The transverse flow blower can advantageously be accommodated in the lower part of the projector housing with its drum axis approximately parallel to the optical axis so that it works as a pressure blower. The air outlet opening of the blower is below the picture trap and lamp housing, while the suction inlet opening of the blower is in one side wall of the lamp housing and, as already mentioned, is provided with a grid.

The blower, however, could also be caused to operate as a suction blower above the picture trap and the illumination system in a similar manner so that its suction inlet opening would extend over, and be turned towards, thewhole length of the picture trap, condenser, lamp and mirror. Its outlet side would be right in the cover part of the housing or in a side wall. In this arrangement the cooling air would be sucked in through air inlet openings in the housing bottom.

Both arrangements have the advantage that the dimensions of the transverse flow blower can be matched fully to those of the picture trap and lamp housing, that is to say, the impeller diameter can be approximately equal to the breadth of the picture trap while the length can correspond to the arrangement comprising the picture trap condenser lamp and mirror so that the blower can operate at full efiiciency. There is also the further advantage that the projector housing only has to be broad enough to accommodate the diameter of the condenser or the breadth of the picture trap while, in contrast to known projectors fitted with a vertically mounted blower the height is also lower.

In all the improvements so far discussed it should be finally noted that the transverse flow blower in comparison with other known blowers has the additional advantage that transverse fiowblowers have higher parameters for differential head, volumetric flow and efiiciency, and since these are the basic criteria to be referred to in research aimed at achieving smaller dimensions and more efficient cooling, it therefore follows that there is the final advantage of being able to use more powerful lamps in the smallest possible projector housing.

The drum or rotor of the blower can be driven by a small electric motor, the shaft of the motor being connected with the adjacent radial disc of the rotor or drum.' Further particulars and advantages of the improvements are now explained with reference to two embodiments given by way of illustration only, and shown schematically in the accompanying drawing.

FIGURE 1, shows a stationary picture projector in longitudinal section with a longitudinally arranged pressure blower.

FIGURE 2, is a section on the line I-I of FIGURE 1.

FIGURE 3, shows still another stationery picture projector in longitudinal section and having a longitudinally arranged suction blower.

FIGURE 4, shows a section along the line II-II of FIGURE 3. i The stationary picture projector shown in FIGURES 1 and 2 has a housing 1 which encloses an illumination system accommodated in a lamp housing and compris-- ing mirror 2, lamp 3 and condenser system 4, and picture trap or guide 5 on the optic axis of the objective 6. A transverse flow blower 8, which is arranged to function as a pressure blower, is driven by the motor 7 and is accommodated in the lower part of the housing. The impeller drum or rotor 9 sucks in air through the gridded air entry opening 10, in the side wall of the housing and passes it as shown by the arrows for the most part into the lamp housing. Part of the stream of air is drawn off by the guide sheet or fin 12 which is cut out of the partition wall 11 and this air then passes to the picture trap through the opening 13 which has thus been formed. It will be noted that partition wall 11 extends between opposite walls of housing 1 and defines a first compartment housing the projection light source lamp 3 and a second compartment housing the picture guide 5 thereby reducing the heat transmitted from the lamp 3 to the picture guide 5. The length of the blower approximately corresponds to the length of the illumination system and stretches along the latter so that the air drawn in from outside it is blown on to all parts of the illumination system and on to the picture trap evenly. The air blown on to these parts removes the heat radiated by the lamp and removes the heat through air outlet openings 14 in a plate 15 removably fixed in the upper wall of the housing.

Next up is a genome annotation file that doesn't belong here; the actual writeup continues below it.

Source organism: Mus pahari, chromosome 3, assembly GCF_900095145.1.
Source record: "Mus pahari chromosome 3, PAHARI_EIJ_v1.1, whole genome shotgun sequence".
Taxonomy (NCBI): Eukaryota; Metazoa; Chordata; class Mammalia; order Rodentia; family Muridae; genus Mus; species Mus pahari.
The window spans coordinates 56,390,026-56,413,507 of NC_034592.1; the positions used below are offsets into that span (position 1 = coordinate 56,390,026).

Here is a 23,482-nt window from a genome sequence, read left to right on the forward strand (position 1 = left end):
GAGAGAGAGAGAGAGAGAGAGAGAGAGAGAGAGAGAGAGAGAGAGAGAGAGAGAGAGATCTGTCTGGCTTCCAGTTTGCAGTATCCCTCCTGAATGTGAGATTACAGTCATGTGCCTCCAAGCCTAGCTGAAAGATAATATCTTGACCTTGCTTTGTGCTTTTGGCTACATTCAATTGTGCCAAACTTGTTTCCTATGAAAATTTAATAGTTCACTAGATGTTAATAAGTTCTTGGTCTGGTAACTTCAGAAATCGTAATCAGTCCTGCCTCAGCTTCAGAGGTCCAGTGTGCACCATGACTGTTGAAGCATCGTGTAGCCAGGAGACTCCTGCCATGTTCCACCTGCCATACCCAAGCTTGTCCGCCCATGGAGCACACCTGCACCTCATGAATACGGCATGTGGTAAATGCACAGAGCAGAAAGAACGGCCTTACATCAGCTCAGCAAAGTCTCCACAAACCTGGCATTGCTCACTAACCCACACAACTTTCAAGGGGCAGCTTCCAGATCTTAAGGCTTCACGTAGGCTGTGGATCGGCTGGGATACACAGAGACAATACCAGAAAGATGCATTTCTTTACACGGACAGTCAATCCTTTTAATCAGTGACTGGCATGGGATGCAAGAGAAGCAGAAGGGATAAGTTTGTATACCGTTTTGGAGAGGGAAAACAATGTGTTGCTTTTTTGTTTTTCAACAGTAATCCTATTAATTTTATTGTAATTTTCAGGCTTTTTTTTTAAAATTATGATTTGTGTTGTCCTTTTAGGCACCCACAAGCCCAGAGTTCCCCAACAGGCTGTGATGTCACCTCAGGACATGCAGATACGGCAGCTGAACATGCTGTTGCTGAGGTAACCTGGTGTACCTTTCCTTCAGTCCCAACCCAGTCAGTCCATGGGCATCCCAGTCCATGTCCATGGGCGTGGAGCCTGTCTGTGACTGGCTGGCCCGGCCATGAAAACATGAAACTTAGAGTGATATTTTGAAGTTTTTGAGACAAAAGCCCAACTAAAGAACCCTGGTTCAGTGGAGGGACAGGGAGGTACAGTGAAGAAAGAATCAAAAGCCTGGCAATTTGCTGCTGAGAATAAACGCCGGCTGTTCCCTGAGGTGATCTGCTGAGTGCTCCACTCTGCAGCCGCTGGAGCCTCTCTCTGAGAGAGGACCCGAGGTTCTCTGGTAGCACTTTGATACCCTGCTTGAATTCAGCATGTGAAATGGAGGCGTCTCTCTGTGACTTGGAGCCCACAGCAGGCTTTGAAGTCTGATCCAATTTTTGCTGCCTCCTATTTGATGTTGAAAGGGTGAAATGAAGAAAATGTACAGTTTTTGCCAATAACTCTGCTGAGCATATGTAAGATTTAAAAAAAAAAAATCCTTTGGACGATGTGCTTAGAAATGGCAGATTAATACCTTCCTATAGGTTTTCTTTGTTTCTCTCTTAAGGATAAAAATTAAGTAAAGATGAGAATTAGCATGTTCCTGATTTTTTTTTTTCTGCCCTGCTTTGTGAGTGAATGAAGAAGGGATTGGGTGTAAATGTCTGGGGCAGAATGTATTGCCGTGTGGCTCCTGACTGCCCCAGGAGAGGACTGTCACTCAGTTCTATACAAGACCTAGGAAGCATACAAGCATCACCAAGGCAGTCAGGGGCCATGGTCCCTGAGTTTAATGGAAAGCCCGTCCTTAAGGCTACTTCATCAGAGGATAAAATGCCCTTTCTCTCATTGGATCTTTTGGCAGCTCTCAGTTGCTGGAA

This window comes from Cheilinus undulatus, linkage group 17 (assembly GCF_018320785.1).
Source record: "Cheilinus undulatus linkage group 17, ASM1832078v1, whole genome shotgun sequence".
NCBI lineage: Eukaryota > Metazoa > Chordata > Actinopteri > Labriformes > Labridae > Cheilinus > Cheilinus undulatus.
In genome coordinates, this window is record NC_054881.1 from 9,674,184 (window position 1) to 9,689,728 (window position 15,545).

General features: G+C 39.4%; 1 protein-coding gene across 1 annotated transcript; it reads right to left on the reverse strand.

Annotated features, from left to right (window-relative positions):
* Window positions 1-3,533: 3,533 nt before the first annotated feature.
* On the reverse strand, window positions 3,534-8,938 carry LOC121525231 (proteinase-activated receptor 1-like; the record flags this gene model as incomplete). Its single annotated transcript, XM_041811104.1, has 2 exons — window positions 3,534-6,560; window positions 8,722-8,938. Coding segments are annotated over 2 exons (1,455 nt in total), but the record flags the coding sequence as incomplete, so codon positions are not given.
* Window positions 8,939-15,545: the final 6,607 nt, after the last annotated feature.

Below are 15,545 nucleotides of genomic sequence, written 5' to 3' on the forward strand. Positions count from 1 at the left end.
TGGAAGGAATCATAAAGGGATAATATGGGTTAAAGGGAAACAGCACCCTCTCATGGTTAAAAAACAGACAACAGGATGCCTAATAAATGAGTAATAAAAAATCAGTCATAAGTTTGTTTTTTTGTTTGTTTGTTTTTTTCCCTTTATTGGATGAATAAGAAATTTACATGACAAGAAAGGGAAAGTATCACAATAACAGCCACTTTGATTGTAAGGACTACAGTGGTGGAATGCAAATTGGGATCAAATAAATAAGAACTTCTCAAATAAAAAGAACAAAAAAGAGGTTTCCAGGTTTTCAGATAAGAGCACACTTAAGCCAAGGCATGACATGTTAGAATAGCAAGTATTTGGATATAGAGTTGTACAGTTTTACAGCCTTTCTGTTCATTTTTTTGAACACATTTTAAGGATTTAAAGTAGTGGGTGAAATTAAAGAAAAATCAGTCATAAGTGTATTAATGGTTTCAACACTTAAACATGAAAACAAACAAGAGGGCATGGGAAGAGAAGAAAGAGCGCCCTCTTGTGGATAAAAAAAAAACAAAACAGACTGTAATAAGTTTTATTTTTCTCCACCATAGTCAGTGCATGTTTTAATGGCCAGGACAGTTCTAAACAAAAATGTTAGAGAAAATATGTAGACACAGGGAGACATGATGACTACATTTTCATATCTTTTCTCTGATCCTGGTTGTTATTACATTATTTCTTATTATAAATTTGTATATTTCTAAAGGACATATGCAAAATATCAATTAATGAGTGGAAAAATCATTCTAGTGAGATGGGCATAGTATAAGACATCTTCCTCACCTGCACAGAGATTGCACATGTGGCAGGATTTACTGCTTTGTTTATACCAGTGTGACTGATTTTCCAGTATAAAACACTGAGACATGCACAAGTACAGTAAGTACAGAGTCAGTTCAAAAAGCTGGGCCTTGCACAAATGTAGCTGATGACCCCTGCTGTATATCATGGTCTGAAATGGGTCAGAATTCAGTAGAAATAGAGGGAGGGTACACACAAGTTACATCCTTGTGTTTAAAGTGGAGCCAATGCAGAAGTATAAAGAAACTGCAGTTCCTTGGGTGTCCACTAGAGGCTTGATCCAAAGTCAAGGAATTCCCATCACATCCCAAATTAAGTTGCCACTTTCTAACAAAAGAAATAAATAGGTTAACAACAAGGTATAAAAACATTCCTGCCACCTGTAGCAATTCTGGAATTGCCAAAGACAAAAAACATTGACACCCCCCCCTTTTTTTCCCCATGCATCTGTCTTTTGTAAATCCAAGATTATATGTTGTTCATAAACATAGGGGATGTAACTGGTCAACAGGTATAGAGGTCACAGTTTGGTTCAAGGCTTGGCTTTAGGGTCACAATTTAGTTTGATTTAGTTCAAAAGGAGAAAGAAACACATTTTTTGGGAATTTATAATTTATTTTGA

The fact that the air inlet opening 10 is a thin grid which simply serves as a protection against touching the blower, and not a thick walled honeycomb-like light barrier is a particular advantage which is due to the use of a blower in which the blades of the drum or rotor are so arranged that they overlap so that the drum itself acts as a light barrier. The degree of overlapping chosen is unity but it can also be greater than unity.

The connection between the drum or impeller and the motor is constituted by a rubber bush fixed to the radial disc 8a of the drum and around the stump shaft 16 of the motor.

FIGS. 3 and 4 shows elevational and transverse sections, respectively, through a projector having an air blower 32 of the transverse flow type disposed in a blower compartment at a level above the source of light and the picture guide. The blower 32 driven by a motor 33 is located between air guide faces 36, 37 and draws air into the housing 42 through inclined openings 38, 39, 40 in the outer bottom wall and the outer side walls of the housing, respectively. Oppositely inclined openings 38, 39, 40 in inner wall portions of the housing cooperate with the openings 38, 39, 40 to prevent light rays from passing directly therethrough. Air drawn into the housing flows from the bottom towards the top past the picture guide and the source of light, traverses the blower 32 and will then be forced out through the protective top wall or screen 31. The latter may include a lateral opening as indicated at the upper right hand corner of FIG. 4. The housing rests on supporting members 41 and, similarly to the embodiment illustrated in FIGS. 1 and 2, also includes a partition wall 11a which extends between opposite walls of the housing 42 to define therein a first compartment housing the light source, and a second compartment housing at least the picture guide and each communicating with the blower comparement.